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Commented:
jerryb30,
For 26 letters, my laptop took 55 seconds to list all 14,950 combinations. I hope Lisa wasn't looking for 26 letters and 10 digits.

Since the original question referred to "alphanumeric identifiers", I thought there might be fewer than 26 of them.

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Commented:
jerryb30,
And by using array transfer, I was able to generate all 14,950 combinations in about one second.

Sub UniqueCombinations()
Dim vTokens As Variant
Dim i1 As Long, i2 As Long, i3 As Long, i4 As Long, j As Long, n As Long, nCombinations As Long
Application.ScreenUpdating = False
vTokens = Array("a", "b", "c", "d", "e", "f", "g", "h", "i", "j", "k", "l", "m", "n", _
"o", "p", "q", "r", "s", "t", "u", "v", "w", "x", "y", "z")
'List as many characters/strings as you like
n = UBound(vTokens)
nCombinations = Application.Combin(UBound(vTokens) - LBound(vTokens) + 1, 4)
ReDim v(1 To nCombinations, 1 To 1)
For i1 = LBound(vTokens) To n - 3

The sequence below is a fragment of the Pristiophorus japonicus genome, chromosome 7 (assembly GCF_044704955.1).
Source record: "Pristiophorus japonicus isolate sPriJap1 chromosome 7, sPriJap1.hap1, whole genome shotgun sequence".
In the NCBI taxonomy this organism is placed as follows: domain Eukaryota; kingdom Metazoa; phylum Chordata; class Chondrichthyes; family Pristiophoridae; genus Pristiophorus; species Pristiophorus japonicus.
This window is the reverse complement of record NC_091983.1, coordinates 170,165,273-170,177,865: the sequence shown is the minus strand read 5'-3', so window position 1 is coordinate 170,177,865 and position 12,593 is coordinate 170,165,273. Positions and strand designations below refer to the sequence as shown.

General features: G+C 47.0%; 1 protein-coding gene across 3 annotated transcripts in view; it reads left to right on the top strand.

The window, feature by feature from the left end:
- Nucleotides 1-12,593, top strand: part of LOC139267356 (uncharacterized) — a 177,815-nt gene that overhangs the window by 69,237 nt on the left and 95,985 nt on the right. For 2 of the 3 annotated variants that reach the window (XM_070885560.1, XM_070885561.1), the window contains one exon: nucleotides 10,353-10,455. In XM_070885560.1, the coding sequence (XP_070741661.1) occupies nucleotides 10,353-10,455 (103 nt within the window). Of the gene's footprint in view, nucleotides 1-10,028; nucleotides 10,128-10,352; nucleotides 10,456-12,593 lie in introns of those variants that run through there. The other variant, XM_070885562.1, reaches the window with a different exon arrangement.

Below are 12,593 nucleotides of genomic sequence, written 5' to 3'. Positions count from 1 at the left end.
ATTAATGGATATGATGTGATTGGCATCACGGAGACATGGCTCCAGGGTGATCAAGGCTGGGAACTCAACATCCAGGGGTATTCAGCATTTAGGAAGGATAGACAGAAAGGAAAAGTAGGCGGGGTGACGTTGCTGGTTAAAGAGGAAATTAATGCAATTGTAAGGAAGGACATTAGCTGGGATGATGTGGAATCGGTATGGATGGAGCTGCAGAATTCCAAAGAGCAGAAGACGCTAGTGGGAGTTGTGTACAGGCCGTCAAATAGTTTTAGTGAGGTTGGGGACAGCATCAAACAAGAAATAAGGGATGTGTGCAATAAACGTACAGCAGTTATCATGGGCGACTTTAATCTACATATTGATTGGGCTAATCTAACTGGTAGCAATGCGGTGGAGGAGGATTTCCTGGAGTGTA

For i2 = i1 + 1 To n - 2
For i3 = i2 + 1 To n - 1
For i4 = i3 + 1 To n
j = j + 1
v(j, 1) = vTokens(i1) & vTokens(i2) & vTokens(i3) & vTokens(i4)
Next
Next
Next
Next
[A1].Resize(nCombinations).Value = v
Application.ScreenUpdating = True
End Sub

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Commented:
Ah, a goal!
I did admit bad design.  I once had a program (written by another) which took 48 hours to run.  Once the programmer profiled it and took another logic approach, it took about 40 minutes. The time was worth the effort. If your process only takes 55 sec for what should be a one-time event, it might not be worth it. But, if the possible combos exceed 65k (pre-Office 2007), then Access might be the only way to go. So you did come up with the same number of possible combos?